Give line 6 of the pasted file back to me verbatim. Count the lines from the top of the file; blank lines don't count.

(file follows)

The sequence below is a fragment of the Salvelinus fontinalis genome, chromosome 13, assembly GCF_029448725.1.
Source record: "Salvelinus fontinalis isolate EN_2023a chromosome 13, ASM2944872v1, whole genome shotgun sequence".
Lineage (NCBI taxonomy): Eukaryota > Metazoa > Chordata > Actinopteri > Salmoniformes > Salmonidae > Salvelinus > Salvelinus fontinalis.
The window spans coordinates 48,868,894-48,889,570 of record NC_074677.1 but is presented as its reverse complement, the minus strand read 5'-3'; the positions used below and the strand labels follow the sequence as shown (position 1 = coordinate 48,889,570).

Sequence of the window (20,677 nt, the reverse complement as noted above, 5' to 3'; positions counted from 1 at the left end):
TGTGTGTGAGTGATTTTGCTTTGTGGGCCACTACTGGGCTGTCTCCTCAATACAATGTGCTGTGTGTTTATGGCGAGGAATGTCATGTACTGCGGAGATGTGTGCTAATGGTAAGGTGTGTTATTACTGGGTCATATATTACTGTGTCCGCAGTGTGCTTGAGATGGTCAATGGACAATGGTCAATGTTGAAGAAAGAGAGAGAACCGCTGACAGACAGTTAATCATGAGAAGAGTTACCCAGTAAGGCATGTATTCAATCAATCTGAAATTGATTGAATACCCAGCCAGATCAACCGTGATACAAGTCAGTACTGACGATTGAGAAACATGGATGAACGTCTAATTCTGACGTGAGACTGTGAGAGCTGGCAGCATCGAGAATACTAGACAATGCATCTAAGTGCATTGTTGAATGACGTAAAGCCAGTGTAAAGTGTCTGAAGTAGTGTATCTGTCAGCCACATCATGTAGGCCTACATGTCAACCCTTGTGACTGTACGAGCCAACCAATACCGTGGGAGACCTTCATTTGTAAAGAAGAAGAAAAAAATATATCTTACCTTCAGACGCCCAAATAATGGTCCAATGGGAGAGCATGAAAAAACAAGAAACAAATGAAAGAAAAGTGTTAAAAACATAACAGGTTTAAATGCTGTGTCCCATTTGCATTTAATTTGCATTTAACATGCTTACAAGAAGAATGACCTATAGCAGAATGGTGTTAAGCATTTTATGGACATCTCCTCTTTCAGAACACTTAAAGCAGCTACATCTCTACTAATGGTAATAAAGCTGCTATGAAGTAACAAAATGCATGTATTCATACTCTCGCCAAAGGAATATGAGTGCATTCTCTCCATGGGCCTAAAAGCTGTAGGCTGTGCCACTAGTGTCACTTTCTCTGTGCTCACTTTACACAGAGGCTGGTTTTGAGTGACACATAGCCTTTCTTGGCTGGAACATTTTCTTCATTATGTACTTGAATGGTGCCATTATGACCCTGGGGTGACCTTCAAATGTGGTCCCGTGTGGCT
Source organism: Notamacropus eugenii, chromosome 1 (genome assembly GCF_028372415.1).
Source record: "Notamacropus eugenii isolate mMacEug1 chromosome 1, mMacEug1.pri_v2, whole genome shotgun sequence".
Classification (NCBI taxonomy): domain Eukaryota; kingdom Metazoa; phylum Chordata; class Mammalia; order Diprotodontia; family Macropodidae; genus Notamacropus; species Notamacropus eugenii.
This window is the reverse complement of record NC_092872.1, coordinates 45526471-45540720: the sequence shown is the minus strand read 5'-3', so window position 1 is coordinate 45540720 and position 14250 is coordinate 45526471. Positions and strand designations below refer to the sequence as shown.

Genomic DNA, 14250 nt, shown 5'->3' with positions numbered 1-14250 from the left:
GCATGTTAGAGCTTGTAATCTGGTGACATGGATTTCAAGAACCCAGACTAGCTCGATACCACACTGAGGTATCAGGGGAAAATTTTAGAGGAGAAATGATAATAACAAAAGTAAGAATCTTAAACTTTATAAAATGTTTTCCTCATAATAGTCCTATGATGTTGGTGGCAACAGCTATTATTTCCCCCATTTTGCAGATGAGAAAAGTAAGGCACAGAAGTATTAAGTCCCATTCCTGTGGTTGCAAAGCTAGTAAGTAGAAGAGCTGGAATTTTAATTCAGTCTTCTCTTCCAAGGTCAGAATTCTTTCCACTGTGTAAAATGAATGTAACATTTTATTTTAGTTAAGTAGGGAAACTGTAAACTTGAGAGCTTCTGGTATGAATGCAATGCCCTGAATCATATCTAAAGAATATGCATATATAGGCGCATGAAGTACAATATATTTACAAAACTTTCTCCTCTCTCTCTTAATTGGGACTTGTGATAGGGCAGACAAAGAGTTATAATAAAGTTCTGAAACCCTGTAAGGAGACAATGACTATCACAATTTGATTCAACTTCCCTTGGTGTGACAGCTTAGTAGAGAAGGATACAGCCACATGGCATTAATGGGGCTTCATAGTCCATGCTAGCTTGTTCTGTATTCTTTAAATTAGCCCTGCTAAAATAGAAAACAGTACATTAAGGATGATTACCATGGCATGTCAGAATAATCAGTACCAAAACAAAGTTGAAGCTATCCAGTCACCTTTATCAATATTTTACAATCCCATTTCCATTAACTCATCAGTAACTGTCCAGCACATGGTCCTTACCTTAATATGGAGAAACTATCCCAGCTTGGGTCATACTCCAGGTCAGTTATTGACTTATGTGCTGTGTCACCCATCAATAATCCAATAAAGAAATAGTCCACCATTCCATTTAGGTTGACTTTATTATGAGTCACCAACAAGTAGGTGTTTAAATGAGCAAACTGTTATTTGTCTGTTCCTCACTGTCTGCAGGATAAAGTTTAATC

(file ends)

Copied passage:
TGTGTGTGAGTGATTTTGCTTTGTGGGCCACTACTGGGCTGTCTCCTCAATACAATGTGCTGTGTGTTTATGGCGAGGAATGTCATGTACTGCGGAGATGTGTGCTAATGGTAAGGTGTGTTATTACTGGGTCATATATTACTGTGTCCGCAGTGTGCTTGAGATGGTCAATGGACAATGGTCAATGTTGAAGAAAGAGAGAGAACCGCTGACAGACAGTTAATCATGAGAAGAGTTACCCAGTAAGGCATGTATTCAATCAATCTGAAATTGATTGAATACCCAGCCAGATCAACCGTGATACAAGTCAGTACTGACGATTGAGAAACATGGATGAACGTCTAATTCTGACGTGAGACTGTGAGAGCTGGCAGCATCGAGAATACTAGACAATGCATCTAAGTGCATTGTTGAATGACGTAAAGCCAGTGTAAAGTGTCTGAAGTAGTGTATCTGTCAGCCACATCATGTAGGCCTACATGTCAACCCTTGTGACTGTACGAGCCAACCAATACCGTGGGAGACCTTCATTTGTAAAGAAGAAGAAAAAAATATATCTTACCTTCAGACGCCCAAATAATGGTCCAATGGGAGAGCATGAAAAAACAAGAAACAAATGAAAGAAAAGTGTTAAAAACATAACAGGTTTAAATGCTGTGTCCCATTTGCATTTAATTTGCATTTAACATGCTTACAAGAAGAATGACCTATAGCAGAATGGTGTTAAGCATTTTATGGACATCTCCTCTTTCAGAACACTTAAAGCAGCTACATCTCTACTAATGGTAATAAAGCTGCTATGAAGTAACAAAATGCATGTATTCATACTCTCGCCAAAGGAATATGAGTGCATTCTCTCCATGGGCCTAAAAGCTGTAGGCTGTGCCACTAGTGTCACTTTCTCTGTGCTCACTTTACACAGAGGCTGGTTTTGAGTGACACATAGCCTTTCTTGGCTGGAACATTTTCTTCATTATGTACTTGAATGGTGCCATTATGACCCTGGGGTGACCTTCAAATGTGGTCCCGTGTGGCT